Tuesday, April 28, 2009

Improving Productivity beyond 1 Dish at a Time: Timeboxing

My wife and I discovered the 1 dish at a time trick for getting ourselves to do things a couple of years ago. Since then, I've worked at applying it to a number of areas in my life, and have gotten somewhat better (though far from perfect) at getting the dishes done, keeping up with mail, and making progress on some of my personal goals.

However, one thing that has continued to stump me is how to apply 1 dish at a time to things like getting myself to meditate regularly, write blog posts, or other things without an easily definable first step or chunk of work. Getting myself going in these areas seems to be much more of an act of will, as I don't have access to my usual trick of doing just one compact unit.

This morning, I was reading a personal development blog I've recently discovered by Steve Pavlina, and I think I've found the answer in what he calls timeboxing.
Timeboxing is a great way to deal with tasks where you’d otherwise procrastinate. With timeboxing you only commit to working on a task or project for a fixed length of time, normally 30-90 minutes. 10-15 minutes is perfectly acceptable.

Once you get past the first 15 minutes, you’ll often want to stick with the task. Timeboxing is a good way of coaxing yourself through the initial task resistance. You tell yourself, “It’s only 30 minutes. How bad could it be? I can handle anything for 30 minutes.” But then when you get through that first 30 minutes, it’s easy to keep going.

Like doing things one dish at a time, this technique works by making the cost of starting seem smaller ('It's only 30 minutes...') but then more often than not once you pass the activation energy you're ready to keep going. And just like doing things one dish at a time, its important to actually give yourself permission to stop if you don't feel like you're ready to keep going. If you don't do that, it won't actually be easier to get started because you'll know in the back of your head that you're going to have to make yourself keep going.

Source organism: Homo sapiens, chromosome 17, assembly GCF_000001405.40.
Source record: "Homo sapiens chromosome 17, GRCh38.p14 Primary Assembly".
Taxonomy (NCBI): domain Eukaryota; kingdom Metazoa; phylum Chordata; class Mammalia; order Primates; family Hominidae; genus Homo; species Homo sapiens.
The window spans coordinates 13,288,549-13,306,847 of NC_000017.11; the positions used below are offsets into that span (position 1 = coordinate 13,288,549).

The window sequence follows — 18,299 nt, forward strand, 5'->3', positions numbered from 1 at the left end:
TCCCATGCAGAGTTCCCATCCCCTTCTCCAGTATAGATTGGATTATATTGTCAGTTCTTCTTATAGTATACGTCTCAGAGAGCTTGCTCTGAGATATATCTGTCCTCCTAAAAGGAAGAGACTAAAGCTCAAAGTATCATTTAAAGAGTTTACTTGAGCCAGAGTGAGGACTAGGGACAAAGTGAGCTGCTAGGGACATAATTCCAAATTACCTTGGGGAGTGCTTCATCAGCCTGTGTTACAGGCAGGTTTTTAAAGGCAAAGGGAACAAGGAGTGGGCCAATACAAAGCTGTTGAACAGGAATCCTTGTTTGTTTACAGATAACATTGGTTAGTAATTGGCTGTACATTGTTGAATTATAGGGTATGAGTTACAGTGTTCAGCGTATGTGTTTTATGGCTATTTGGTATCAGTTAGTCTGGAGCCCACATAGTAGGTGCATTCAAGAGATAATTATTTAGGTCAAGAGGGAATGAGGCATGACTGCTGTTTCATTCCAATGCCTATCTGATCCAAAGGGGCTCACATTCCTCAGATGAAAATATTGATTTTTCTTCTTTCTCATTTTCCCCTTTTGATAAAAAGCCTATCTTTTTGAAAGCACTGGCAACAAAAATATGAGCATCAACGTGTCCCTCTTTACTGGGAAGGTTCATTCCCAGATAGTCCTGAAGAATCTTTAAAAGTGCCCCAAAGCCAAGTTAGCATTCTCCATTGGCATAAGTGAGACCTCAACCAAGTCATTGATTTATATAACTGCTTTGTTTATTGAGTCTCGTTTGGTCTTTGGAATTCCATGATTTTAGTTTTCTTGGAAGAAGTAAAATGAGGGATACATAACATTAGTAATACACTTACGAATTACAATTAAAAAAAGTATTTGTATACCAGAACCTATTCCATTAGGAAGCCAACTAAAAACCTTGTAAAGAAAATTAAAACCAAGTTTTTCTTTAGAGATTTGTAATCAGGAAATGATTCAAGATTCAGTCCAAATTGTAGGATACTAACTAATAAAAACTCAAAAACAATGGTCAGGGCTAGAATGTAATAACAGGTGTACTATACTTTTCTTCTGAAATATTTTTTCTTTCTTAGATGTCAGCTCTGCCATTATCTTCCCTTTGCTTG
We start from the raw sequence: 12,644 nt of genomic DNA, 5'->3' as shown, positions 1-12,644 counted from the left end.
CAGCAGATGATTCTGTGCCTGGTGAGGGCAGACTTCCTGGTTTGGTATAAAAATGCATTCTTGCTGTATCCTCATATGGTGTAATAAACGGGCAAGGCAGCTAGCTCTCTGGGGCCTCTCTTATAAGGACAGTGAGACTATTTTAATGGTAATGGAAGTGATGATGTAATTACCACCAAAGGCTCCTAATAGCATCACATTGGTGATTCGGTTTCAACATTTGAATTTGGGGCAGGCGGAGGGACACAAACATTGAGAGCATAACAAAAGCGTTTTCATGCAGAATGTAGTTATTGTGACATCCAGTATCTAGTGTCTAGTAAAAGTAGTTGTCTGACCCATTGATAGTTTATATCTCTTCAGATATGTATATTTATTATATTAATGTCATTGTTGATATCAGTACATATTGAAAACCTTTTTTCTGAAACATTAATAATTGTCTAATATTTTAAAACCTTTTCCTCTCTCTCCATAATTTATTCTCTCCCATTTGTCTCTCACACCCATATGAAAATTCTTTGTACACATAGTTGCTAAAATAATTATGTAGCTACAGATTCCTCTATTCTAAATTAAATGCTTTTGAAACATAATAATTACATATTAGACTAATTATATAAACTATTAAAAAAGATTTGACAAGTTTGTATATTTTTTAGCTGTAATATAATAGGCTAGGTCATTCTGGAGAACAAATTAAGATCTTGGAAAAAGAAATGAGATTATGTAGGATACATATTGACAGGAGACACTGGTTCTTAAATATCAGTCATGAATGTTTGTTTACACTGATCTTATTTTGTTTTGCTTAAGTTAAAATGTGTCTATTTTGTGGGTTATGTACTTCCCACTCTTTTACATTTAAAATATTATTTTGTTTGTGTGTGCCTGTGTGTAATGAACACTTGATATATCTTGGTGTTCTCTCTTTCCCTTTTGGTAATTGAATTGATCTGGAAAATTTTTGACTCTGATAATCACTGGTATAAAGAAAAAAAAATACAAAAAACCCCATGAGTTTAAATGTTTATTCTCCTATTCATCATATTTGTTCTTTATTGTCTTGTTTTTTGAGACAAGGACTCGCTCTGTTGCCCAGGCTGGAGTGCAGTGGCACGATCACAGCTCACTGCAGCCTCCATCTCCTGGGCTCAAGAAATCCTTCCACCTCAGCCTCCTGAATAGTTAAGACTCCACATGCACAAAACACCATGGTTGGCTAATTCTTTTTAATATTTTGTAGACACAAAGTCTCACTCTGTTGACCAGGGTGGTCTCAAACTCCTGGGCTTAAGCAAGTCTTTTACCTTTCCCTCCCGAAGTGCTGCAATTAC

The great thing about timeboxing over doing the dishes is that it is much more flexible; it doesn't depend on picking out a unit that you're going to get done. This means that it's applicable to everything, including the areas that have been giving me problems. The downside is that it doesn't have as catchy of a name. :P Any ideas for a better one? If so, let me know in the comments!

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  1. i really need this (and the "one dish at a time"), and i need to actually start DOING this. i have this terrible way of thinking about grading essays/projects, where i think there's just no point in even starting if i don't have a solid 5-6 hours to sit and make a sizeable dent in the pile. what ends up happening, of course, is that i never start them at all, and suddenly find myself in the situation where i REALLY have to get the damn things done and back to the kids and i have no choice but to sit in my classroom for 10-12 hours on a sunday afternoon/evening/dead-of-night to finish them. i keep telling myself to do this, and it still just never happens. why do you think that is? probably i'm just lazy. or over-stressed and therefore hiding from my work whenever i can. maybe. :-P

  2. Hi Lara,

    I think you do it because you're human. What you've described is exactly how I've dealt with things most of my life, and I'm only sometimes able to get myself doing things better.

    I think labeling it helps... 'oh, I'm putting off the dishes again'. While its still just a vague uncomfortableness and avoiding what I probably should be doing, it sits and festers and makes me unhappy. But for me at least, once I've labeled my procrastination, its easier for me to laugh at it and try applying one of these tricks.

    Hope this helps!